Youth Culture - I Hate How Normal I've Become (Cover Artwork)

Youth Culture

Youth Culture: I Hate How Normal I've Become

I Hate How Normal I've Become (2014)

Self-Released


4
What I love best about Mixtapes –– more than the stick–in–your–head melodies, more than the gruff/sweet interplay between Ryan and Maura's voices, more than the the clever lyrics –– is the underlying attitude. On songs like "Hope is for People" and "Even on ...

What I love best about Mixtapes –– more than the stick–in–your–head melodies, more than the gruff/sweet interplay between Ryan and Maura's voices, more than the the clever lyrics –– is the underlying attitude. On songs like "Hope is for People" and "Even on the Worst Nights" Mixtapes are like a friend who's always in your corner –– a friend who says it's ok to feel what you're feeling, and reminds you that even if things are shitty right now, good things could be right around the corner. Mixtapes' music is life–affirming, but –– and this is no easy trick to pull off –– it never comes off as saccharine, let alone preachy.

So when I heard Ryan Rockwell had a side project of songs that were too dark for Mixtapes I wanted to hear it, but I was also a little scared to listen to it. The bio mentions the death of Rockwell's dad in a way that suggests the album is partly about processing his grief: heavy stuff. What if I didn't like it– The thing I hate most about reviewing is well–intentioned, but not very good, music by nice people. I'm a jerk if I dis it, but dishonest if I praise it.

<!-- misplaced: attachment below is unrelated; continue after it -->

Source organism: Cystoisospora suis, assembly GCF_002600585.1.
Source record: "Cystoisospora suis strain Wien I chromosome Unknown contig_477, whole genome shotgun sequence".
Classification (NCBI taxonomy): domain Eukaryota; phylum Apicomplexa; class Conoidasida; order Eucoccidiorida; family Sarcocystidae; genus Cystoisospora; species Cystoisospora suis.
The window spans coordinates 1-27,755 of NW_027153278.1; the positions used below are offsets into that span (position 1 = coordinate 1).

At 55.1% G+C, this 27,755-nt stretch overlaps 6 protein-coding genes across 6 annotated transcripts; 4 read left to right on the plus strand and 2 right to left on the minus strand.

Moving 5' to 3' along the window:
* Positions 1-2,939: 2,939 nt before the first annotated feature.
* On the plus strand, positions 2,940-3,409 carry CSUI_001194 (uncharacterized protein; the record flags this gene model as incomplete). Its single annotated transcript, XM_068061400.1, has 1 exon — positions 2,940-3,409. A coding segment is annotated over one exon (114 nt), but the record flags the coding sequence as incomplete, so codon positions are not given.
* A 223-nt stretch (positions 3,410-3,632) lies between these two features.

Turns out I needn't have worried. I Hate How Normal I've Become opens quietly, with washes of backward guitar and densely layered vocals that blossom into a power chord/trumpet pairing that reminds me of Arcade Fire. The last minute of closer "Weather, Sports, Uncomfortable Silence" takes an unexpected detour into decidedly Slint–ish territory with keening harmonics and massed vocals that sound like they're across the room from the mic. But in between there's plenty of solid pop–punk that's not so different from Mixtapes; there are even some clean tenor harmony parts that I can imagine Maura singing if Mixtapes ever tackle these songs live.

More than grief specifically, what I get from the lyrics is discomfort with Ryan's discomfort with how and why he's getting high. But that's hardly new territory for Mixtapes; their very first records expressed ambivalence about alcohol and the pressure to party. If Mixtapes songs often sound like a friend trying to help you up, this one sounds a bit more like Ryan trying to help himself up (and I hope it works). If you're a fan of Mixtapes –– or smart, catchy, pop–punk in general –– this is well worth checking out.

There is one couplet that really shocked me. Ironically, "We Live (****)"'s chorus asserts, "I don't wanna talk about politics/I don't stand for much sometimes," but it also says "I don't think that Sandy Hook/went down but that's a closed book," which makes it sound like Rockwell might be on the other side of a line that defines artists I'm comfortable supporting. But God knows I'd hate to have every dumb thing I ever said or believed thrown in my face –– and good for him for wanting to keep that book closed.